An enterprise data management strategy isn’t complete unless it includes an effective data retention policy.
A data retention policy (DRP) is simple, yet often disarmingly so. In essence, a DRP is a system of rules for holding, storing, and deleting the information an organization generates and handles. What is far from simple is building a data retention policy that’s comprehensive, manageable, and compatible with current and evolving legal, industry, and government demands.
DRP policies not only reduce an organization’s risk of running afoul of mandated requirements, but they can also add enormous value. Data governance reduces the costs associated with compliance and investigation, as well as potential downstream litigation, explains Andy Gandhi, a managing director at corporate investigation and risk consulting firm Kroll. “It also reduces internal costs associated with hardware for storing unnecessary data on servers … as well as staff to manage the data and servers,” added Gandhi, who’s also the global leader of Kroll’s data insights and forensics practice.
A DRP is also fundamental for knowledge development, says Pedro Ferreira, an associate professor of information systems at Carnegie Mellon University’s Heinz College of Information Systems and Public Policy. “A good DRP will store all data collected in ways that can be used in the future,” he notes.
When legal, regulatory, or security issues arise, it’s too late to begin thinking about getting the organization’s data in order, warns Scott Read, risk and financial advisory information governance leader at IT and business consulting firm Deloitte. “The digital landfill that most organizations are sitting on, be it in on-prem data centers or scattered across the cloud, is a ticking time bomb of cost and risk.”
Read recommends proactively managing and modifying data in combination with normal, defensive business processes driven by data retention policies to limit the company’s exposure to adverse events. In addition, organizations need to learn how to efficiently create, use, and dispose of obsolete records in order to operate smoothly and in an orderly manner. “Data retention policies and retention schedules are important tools for establishing efficient, normal business processes,” he says.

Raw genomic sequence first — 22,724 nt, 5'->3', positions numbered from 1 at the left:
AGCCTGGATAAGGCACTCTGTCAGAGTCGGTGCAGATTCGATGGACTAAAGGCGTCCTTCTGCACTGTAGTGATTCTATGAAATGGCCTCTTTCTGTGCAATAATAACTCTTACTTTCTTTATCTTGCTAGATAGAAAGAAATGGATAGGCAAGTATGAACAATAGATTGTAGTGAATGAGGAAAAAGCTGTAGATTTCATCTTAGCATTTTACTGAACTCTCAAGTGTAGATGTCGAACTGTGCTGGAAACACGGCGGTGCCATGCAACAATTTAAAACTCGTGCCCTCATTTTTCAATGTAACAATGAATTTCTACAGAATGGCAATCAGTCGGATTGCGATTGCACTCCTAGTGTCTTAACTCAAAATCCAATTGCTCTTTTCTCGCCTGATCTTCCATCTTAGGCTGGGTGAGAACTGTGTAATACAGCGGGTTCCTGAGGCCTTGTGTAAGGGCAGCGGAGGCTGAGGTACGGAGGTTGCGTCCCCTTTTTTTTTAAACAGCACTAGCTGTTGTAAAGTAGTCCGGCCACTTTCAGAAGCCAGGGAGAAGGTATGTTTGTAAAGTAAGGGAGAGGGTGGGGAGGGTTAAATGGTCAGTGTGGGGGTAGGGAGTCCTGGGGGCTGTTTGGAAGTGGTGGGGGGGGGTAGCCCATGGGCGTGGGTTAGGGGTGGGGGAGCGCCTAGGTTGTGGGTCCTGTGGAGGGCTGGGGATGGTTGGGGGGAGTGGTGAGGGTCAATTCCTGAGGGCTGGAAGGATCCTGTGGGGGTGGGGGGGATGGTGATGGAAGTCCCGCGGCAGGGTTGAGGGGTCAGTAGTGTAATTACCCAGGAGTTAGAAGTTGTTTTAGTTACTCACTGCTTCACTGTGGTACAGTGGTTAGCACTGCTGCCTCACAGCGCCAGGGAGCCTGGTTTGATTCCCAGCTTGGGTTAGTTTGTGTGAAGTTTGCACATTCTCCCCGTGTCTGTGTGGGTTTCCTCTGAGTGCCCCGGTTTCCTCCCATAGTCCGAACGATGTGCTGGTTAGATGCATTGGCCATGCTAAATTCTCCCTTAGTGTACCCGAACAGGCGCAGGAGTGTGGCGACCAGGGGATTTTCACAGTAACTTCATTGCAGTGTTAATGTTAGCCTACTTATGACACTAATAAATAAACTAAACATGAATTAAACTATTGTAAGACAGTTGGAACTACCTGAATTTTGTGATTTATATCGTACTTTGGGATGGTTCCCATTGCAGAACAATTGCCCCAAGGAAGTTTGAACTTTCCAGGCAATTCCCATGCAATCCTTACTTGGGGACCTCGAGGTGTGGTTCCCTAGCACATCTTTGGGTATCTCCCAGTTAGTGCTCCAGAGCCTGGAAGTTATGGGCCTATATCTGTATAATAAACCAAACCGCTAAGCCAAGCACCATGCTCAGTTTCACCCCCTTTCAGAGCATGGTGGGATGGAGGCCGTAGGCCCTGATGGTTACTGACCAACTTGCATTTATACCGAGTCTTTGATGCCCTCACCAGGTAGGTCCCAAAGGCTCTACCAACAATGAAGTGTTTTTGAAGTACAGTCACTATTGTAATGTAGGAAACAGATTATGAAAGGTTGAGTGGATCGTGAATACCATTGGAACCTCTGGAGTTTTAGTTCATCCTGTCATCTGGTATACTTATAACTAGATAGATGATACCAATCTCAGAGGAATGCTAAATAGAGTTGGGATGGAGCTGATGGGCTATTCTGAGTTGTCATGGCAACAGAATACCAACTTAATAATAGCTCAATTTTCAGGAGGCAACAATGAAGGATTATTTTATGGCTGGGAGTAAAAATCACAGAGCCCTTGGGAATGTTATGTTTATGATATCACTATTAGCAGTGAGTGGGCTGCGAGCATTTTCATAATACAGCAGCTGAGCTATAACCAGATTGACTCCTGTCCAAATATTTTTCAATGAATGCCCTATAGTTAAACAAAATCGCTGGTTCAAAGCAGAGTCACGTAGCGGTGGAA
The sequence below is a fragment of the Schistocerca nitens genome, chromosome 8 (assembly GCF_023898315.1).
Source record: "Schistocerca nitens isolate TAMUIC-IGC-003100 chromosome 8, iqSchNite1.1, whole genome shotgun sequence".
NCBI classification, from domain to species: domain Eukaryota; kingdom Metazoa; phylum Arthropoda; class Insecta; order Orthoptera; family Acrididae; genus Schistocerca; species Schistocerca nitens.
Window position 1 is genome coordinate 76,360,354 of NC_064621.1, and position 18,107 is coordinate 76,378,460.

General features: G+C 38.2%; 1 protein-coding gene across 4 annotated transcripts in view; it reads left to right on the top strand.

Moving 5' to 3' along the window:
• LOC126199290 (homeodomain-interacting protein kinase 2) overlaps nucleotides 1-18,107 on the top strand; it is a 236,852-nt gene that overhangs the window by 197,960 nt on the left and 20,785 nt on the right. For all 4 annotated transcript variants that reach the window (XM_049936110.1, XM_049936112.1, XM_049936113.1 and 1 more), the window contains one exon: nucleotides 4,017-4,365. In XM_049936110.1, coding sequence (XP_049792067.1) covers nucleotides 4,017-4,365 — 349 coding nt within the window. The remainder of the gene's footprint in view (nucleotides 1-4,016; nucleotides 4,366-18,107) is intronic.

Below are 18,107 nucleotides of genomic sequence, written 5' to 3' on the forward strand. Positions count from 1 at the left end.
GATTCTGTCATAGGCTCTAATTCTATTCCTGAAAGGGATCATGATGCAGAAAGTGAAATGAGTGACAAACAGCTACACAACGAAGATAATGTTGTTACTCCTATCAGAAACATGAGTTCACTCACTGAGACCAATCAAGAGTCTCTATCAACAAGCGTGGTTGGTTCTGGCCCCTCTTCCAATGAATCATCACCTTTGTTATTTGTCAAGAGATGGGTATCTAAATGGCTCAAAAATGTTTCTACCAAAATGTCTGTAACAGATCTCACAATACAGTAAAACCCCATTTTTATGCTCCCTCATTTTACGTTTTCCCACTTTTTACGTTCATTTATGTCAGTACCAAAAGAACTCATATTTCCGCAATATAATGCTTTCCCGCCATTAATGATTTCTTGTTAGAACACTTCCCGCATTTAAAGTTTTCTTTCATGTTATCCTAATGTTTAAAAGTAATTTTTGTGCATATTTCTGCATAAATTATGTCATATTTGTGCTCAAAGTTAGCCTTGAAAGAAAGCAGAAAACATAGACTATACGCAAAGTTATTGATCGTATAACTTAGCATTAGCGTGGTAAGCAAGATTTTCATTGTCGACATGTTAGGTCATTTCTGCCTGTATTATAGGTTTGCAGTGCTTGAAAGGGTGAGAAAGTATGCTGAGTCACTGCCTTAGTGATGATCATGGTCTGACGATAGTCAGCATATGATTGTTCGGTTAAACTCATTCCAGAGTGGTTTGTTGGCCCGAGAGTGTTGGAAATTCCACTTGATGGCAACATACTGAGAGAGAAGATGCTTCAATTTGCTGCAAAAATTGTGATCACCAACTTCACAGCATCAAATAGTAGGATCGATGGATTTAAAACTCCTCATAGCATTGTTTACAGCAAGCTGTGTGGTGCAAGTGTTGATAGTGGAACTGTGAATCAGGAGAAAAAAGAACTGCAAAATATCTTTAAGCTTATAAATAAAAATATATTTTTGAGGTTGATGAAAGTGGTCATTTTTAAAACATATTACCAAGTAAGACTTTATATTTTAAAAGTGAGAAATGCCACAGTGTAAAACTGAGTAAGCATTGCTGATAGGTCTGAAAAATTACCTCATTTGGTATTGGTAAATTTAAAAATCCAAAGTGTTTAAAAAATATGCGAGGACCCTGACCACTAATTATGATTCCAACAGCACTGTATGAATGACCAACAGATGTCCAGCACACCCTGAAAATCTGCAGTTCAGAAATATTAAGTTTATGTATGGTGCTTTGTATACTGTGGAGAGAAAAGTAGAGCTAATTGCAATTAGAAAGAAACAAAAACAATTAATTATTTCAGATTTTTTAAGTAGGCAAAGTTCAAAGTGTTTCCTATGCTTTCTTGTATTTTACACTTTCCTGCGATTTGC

The first step in creating a comprehensive DRP strategy is to identify the specific business needs that your retention policy needs to address. The next step is to review the compliance regulations that apply to your entire organization. “We will nominate a team of individuals across different business practices to initiate a data inventory and devise a plan to implement and maintain a data retention policy that meets business requirements while complying with compliance regulations,” Gandhi said. I will advise you.
There is no one-size-fits-all way to build a data retention policy. “The key to effective compliance is to establish, implement, and maintain programs using well-defined protocols,” Gandhi said. This approach, in any form, should be flexible enough to meet your business requirements and strategies while protecting your data.
Identify and wrap the most important datasets to prevent the data policy from being overwhelmed with extra information. Recommended by Mitch Kavalsky, Senior Director of Security Governance, Risk and Compliance at Sungard Availability Services, a data recovery service provider. “We need to prioritize sensitive data such as personnel and financial records,” he advises. “If data is important to your business, it’s likely to be most important to your regulator, and your policy must ensure that these datasets are addressed.”